All sorts of properties are available in Mayenne, from chateaux to terraced houses. But this is a rural, farming area. So, principally farmhouses, longères and farm workers’ cottages are the style of the area. Granite is the local stone and slate is the most common roofing material.
What are the most popular towns/villages?
Villages with a bakery or some shops are always popular. Many people want an ideal of being close to shops but away from neighbours. It’s easy to see why that is a difficult ask but any property on the outskirts of a village with some life is always going to be the most popular. Consider Jublains, St Germain de Coulamer, Champgeneteux
Your top tip for not so well known areas property seekers in Mayenne ought to consider…
Even the French are unfamiliar with Mayenne. We have some Parisian friends who bought a holiday home in St Pierre sur Orthe before we arrived in France. They are active members of the Comité des Fêtes and the town has a real community and friendly atmosphere. They organise an annual trip to Paris for villagers with a guided tour and lunch out, this year it was to Versailles. There are picnics, village meals and soup making competitions. There is a tiny cinema just on the outskirts where there are sometimes films and sometimes live theatre (if your French is up to it!). If you want to integrate, it’s essential to learn French to make new friends.
What’s the market outlook for Mayenne?
The right house at the right price will sell quickly. My record is two days. But the higher the price the more limited the buyers may be. It is becoming more sought after in my opinion. When I started a colleague told me properties don’t really sell in my area. It’s not true and recently I have had visitors from New Zealand, Australia, China, Singapore and of course much closer to home.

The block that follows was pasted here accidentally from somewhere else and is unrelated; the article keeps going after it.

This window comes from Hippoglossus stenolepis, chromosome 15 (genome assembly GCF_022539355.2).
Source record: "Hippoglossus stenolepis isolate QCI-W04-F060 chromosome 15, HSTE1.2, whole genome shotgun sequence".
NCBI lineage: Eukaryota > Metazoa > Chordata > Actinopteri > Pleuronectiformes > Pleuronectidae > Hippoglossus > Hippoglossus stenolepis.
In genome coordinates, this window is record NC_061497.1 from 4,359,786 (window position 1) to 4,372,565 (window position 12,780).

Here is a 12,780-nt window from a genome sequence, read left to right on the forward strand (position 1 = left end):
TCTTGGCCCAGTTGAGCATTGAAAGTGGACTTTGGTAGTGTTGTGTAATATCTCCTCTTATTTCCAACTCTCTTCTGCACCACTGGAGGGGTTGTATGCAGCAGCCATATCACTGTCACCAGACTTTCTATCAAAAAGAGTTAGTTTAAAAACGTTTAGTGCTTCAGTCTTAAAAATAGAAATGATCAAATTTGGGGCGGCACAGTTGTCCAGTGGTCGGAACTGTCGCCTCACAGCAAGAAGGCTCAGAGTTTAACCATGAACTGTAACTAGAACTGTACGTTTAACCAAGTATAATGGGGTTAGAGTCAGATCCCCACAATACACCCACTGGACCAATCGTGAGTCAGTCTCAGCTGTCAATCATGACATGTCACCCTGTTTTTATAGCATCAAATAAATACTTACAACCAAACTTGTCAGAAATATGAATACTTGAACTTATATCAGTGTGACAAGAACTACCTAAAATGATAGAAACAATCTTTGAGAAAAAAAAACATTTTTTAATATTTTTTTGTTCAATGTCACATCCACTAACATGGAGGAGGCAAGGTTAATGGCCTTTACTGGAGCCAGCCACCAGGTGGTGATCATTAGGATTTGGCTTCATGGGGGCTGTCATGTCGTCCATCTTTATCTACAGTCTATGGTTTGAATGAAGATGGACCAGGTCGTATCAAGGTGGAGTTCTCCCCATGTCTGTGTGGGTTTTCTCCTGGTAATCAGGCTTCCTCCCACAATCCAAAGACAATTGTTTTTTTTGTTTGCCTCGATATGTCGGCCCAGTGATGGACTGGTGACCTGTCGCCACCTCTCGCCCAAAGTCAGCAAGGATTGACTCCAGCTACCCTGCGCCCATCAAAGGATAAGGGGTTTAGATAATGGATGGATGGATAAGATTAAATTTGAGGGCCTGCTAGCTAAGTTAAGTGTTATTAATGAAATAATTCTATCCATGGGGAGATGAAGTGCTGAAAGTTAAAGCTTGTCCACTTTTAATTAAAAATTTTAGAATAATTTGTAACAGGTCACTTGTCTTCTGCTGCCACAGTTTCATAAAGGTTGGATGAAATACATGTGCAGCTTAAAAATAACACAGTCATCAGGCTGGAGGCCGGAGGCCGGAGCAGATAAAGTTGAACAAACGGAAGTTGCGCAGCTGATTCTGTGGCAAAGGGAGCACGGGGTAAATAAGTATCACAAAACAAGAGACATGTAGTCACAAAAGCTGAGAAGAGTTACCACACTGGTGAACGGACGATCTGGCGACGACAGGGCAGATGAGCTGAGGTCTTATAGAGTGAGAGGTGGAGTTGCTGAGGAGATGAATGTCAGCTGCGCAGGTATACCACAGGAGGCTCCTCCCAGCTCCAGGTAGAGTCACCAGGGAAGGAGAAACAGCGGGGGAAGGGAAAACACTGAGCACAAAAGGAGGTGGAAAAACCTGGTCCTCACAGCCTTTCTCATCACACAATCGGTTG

What are the seasons like?
In winter it can get cold, though not as cold as Yorkshire. We sometimes get -5 degrees and a little bit of snow. But winter doesn’t last long and is usually done by late March. A smattering of snow lasts only a day or two. Spring is short and variable and soon gives way to summer. Summer seems to last well into October even November. It can be hot and dry and the farmers often bemoan the lack of water. But we manage to grow all the ingredients for ratatouille in our own garden!
What do you personally love best about living in Mayenne?
I came to France to experience French living and we have landed in an unspoiled area where a traditional way of life still exists. Our friends are mainly French people and they are really kind and considerate. The countryside tradition is to welcome visitors to your house. It is almost impossible for me to drop in on a neighbour without stopping to drink a coffee. I can tell my wife “I’m just popping to see Claude, won’t be long”. I’m guaranteed to return home at least an hour and a half later having travelled 500 metres. There is also a tradition of the fête des voisins (celebration of neighbours) and when a neighbour we didn’t know arrived at our house to invite us to join her and others at her house for this celebration we readily accepted. Our circle of friends widened even further as a result. So for me the best thing about being here is: friends and neighbours and the feeling that we’re not too late to enjoy the true spirit of France.